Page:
Paper Title

CA Risk Assessment for “Dilution Region” Events: Issues and Operational Approaches

Presentation Type

Paper (supporting PowerPoints may be added as Additional Files)

Location

Bass Auditorium

Start Date

26-2-2019 3:45 PM

Abstract

There are two ways in which the collision risk between two space objects, as assessed by the probability of collision (Pc), can be considered low. The first and much more desirable way is when the predicted positions of the two satellites at their time of closest approach (TCA) are known with high certainty: a low Pc calculated under such circumstances means that one can conclude with a high degree of confidence that the miss distance at TCA is greater than the satellites’ combined size (the “hard-body radius”) and therefore that the two satellites are highly unlikely to collide. The second and more problematic way is when the predicted positions at TCA are known with very little certainty (the so-called “dilution region”): the resultant Pc is low not because the actual miss distance is almost certainly larger than the HBR but because so little is known about the satellites’ actual positions at TCA that a huge range of potential miss distances is possible, only a small portion of which are smaller than the HBR. While a large Pc in this latter case would indicate a potentially dangerous situation, a small Pc does not necessarily convey safety but only a lack of definitive information.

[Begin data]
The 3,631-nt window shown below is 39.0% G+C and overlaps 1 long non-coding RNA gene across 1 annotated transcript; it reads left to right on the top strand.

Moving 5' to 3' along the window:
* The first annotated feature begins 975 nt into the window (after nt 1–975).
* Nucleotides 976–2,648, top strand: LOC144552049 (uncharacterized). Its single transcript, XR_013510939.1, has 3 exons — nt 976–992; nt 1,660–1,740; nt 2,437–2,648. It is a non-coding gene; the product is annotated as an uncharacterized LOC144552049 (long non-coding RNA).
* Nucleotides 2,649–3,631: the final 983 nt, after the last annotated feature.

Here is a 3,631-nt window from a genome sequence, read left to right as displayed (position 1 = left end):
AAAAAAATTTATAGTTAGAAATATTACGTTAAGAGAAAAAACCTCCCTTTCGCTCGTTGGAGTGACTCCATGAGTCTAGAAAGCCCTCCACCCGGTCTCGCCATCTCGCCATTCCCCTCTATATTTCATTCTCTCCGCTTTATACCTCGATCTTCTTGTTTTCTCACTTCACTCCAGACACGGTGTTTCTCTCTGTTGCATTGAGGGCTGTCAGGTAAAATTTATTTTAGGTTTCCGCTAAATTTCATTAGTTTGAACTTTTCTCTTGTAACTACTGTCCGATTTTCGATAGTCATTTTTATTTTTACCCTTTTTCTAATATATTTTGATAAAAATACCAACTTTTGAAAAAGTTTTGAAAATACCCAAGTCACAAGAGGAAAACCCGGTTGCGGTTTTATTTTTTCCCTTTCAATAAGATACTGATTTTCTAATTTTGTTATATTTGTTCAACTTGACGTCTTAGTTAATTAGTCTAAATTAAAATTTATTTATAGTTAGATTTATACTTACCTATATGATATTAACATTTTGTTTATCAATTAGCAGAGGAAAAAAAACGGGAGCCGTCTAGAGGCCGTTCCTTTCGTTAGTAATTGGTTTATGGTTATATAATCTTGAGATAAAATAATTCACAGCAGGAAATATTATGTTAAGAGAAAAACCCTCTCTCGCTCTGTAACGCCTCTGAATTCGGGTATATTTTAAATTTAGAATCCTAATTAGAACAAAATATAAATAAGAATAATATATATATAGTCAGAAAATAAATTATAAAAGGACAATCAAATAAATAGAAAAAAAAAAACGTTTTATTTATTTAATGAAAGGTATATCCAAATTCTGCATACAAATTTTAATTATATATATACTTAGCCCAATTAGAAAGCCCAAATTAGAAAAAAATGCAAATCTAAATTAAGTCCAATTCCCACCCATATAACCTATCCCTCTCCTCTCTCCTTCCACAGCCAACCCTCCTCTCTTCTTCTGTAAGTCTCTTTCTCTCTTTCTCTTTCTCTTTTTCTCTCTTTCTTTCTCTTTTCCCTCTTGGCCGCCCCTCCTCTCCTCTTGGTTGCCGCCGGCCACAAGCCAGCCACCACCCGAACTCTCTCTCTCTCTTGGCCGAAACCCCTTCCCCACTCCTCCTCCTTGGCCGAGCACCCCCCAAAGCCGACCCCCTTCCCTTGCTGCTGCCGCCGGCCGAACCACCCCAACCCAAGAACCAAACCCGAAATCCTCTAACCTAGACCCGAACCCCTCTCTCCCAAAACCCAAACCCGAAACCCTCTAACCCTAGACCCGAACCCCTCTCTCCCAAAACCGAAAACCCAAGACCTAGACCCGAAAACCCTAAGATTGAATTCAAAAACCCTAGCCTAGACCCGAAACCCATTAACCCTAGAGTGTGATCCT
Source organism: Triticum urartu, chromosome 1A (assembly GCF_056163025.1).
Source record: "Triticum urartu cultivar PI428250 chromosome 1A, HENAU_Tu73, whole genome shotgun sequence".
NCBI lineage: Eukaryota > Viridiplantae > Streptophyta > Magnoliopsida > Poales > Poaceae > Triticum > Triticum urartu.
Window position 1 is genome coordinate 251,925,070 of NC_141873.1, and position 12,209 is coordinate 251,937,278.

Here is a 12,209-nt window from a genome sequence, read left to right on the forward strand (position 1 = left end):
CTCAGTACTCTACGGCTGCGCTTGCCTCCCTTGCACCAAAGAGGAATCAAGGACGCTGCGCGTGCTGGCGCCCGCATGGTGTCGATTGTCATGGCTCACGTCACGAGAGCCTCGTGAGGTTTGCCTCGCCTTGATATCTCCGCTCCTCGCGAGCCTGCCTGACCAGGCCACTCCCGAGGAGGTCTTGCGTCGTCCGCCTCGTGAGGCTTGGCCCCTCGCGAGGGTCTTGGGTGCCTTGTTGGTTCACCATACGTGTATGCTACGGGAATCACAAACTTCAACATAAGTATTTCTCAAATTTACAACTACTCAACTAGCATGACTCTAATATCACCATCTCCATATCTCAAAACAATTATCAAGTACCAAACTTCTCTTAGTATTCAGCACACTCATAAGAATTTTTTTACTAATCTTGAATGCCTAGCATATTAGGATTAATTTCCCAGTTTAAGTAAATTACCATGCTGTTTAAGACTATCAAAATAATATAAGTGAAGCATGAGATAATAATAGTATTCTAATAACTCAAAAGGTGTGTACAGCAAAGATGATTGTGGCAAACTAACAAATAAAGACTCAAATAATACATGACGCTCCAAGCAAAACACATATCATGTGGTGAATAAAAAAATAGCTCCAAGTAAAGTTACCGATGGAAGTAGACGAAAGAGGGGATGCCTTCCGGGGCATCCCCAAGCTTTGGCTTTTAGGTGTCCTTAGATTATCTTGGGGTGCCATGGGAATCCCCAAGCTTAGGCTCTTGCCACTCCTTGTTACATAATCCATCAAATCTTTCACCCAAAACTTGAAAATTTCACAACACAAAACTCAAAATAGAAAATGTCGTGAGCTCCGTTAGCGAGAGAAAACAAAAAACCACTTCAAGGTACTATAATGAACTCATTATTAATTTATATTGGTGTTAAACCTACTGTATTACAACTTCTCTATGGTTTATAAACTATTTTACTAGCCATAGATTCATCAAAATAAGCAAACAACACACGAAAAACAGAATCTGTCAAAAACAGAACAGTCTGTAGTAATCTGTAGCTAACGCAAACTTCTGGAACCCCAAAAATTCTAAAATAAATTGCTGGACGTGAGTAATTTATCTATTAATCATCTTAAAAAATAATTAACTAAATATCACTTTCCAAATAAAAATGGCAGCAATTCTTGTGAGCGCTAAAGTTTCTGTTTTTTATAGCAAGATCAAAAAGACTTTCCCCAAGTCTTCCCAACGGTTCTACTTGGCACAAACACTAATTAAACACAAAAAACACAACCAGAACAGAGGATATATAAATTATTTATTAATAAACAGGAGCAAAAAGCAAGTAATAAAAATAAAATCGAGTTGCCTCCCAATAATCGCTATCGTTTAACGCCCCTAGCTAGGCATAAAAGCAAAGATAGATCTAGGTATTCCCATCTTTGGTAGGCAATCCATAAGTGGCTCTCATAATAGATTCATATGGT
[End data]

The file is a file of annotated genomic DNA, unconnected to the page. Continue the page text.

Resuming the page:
Alfano (2005) is credited with first bringing this phenomenon prominently into the literature; and since that time a number of researchers have addressed the issue in different ways, including not considering it a crippling operational problem (Frisbee 2009), seeing it as a complete statistical failure on the part of CA practitioners (Balch 2016, 2018), and respecting the utility of the Pc but advancing the need for additional metrics in order to respond properly in such situations (Carpenter et al., 2017). In light of these varied research results, some sort of assimilation/adjudication of these disparate positions and practical guidance is needed for CA operators.